Thursday, December 30, 2010

Desk Top Slingshot Cannon

OK, as you may know I am planning to make a petanque ball shooting carriage mounted slingshot cannon. The goal is to shoot the 3" (8cm) (800 gramm heavy) steel ball with 70 m/s, almost 2000 Joules of energy.

So I wanted to do it like the Mythbusters and started out with a 1:10 model of it. This means the ammo has got to be 8mm steel as the petanque ball is 80 mm steel.

I have to say that working on such small mechanisms is not easy, in fact it is a lot easier to work big size. I am not totally happy with the precision of the job, but it is functional, even dangerously so. It fires 8 mm steel balls through a few layers of tough cardboard (moving boxes).

I have changed the lock mechanism, made it more sturdy by adding two more lock arms on the opposite side. This gives the lock arm much less play.

Have completed the model weapon now, including a second winch to adjust the shooting angle. This needs some finishing work and is ready to sit on my desk!

The "real" version will be almost 4 meters in total length.

Here is the video:

Tuesday, December 28, 2010

"Hex Box" - No Handslaps, guaranteed

OK, following the "Cutlass" and the "Shield", now I completed my first 100% efficient no-handslaps slingshot.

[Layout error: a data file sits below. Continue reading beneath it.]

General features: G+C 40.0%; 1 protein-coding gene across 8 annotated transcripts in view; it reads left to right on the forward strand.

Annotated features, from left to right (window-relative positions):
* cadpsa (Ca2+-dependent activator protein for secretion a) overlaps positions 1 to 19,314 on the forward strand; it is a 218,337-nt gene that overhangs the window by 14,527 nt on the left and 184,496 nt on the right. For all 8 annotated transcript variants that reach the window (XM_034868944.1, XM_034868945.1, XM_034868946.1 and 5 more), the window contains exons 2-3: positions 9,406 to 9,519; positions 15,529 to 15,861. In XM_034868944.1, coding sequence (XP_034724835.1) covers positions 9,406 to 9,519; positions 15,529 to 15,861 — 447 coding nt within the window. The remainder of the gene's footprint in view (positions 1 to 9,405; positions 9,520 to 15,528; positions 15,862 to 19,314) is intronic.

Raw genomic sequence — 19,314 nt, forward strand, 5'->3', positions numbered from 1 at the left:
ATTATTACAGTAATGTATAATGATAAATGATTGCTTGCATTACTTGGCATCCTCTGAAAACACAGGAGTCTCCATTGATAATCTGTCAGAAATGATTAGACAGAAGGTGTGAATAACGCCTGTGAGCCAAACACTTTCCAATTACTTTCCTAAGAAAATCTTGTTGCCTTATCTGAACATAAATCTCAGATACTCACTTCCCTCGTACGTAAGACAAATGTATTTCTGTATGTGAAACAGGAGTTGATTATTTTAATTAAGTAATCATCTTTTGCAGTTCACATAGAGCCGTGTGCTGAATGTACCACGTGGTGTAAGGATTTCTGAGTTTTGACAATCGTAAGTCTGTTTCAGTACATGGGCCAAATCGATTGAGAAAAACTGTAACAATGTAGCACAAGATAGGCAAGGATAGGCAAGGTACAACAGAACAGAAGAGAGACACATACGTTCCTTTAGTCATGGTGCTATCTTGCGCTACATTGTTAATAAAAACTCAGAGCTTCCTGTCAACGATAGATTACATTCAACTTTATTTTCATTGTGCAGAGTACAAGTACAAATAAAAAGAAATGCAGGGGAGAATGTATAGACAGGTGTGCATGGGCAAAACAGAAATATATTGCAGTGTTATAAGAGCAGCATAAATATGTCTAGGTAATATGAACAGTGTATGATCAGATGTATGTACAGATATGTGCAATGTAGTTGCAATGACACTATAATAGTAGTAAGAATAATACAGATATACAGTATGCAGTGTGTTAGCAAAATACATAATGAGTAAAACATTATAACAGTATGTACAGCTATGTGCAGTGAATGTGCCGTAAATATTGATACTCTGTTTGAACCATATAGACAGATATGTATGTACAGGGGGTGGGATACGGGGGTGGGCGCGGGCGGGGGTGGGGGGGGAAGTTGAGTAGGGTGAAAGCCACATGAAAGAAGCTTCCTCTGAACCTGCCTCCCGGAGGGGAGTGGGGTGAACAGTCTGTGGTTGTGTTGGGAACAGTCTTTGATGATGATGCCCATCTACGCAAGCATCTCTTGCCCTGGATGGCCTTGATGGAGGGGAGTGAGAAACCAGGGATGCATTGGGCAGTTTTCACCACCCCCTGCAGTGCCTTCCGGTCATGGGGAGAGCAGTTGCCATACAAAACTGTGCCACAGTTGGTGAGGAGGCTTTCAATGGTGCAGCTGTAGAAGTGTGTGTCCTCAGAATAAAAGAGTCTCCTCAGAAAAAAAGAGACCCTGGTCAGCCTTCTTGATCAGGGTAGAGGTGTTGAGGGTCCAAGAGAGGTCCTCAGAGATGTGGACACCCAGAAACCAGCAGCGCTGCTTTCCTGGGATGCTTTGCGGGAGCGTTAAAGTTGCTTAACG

The frame of the slingshot is made from thin 6mm plywood, now very stable due to the hexagonal construction. It is a box now, completely shielding the entire hand.

The handle is made from round rod and there is a long M8 screw that runs through the whole slingshot. The "forks" are M8 screws as well, forming the cores for the round 20 mm wood rods.

Due to the thin wood, it weighs about 450 gramms only.

It may look strange, but it is a very good shooter.

Now my wife wants a new bird house for the garden :-)

Monday, December 27, 2010

Cannon in action: The video

Too cold for destruction videos, but here is the cannon on action anyway.

Saturday, December 25, 2010

Winch Operated Slingshot Cannon: Tripod Update

Have finished the tripod today, minus the paint job.

Looks pretty good! Full and free motion, and the weapon can be detached just by lifting it out.

It has beeing snowing since yesterday noon, and we are buried in snow. It is also freezing cold. So no destruction video yet!

You can see a pic of my snow covered car.

And last not least, my 18 yr. old niece Julia, who lives with us, in a nice Zombie parody during our christmas feast. I think the greed is genuine! The bird smelled and tasted heavenly.

(She is really quite pretty normally...)

Wednesday, December 22, 2010

Hand Howitzer 30mm steel shooter

The slingshot I designed for Hogancastings (at no charge as always) is small, but very strong. I christened it "The Hand Howitzer".

The name bears a challenge.

Can a slingshot with such a low fork shoot 30mm monster steel balls, weighing 120 gramms (1920 gr)?

Of course.

Pete sent me a few samples, here is the one in bronze. Looks like solid gold to me.

Two layers of TB black per side, each layer is 14 cm x 5 cm x 20 cm.

The impact is huge.

Sunday, December 19, 2010

Winch Operated Slingshot Cannon

Took me 10 hours, but now it works!

I wanted to make a REALLY powerful slingshot crossbow. But of course there is only so much draw weight you can handle, and even the push-out forks have their limits. So I had to incorporate a winch.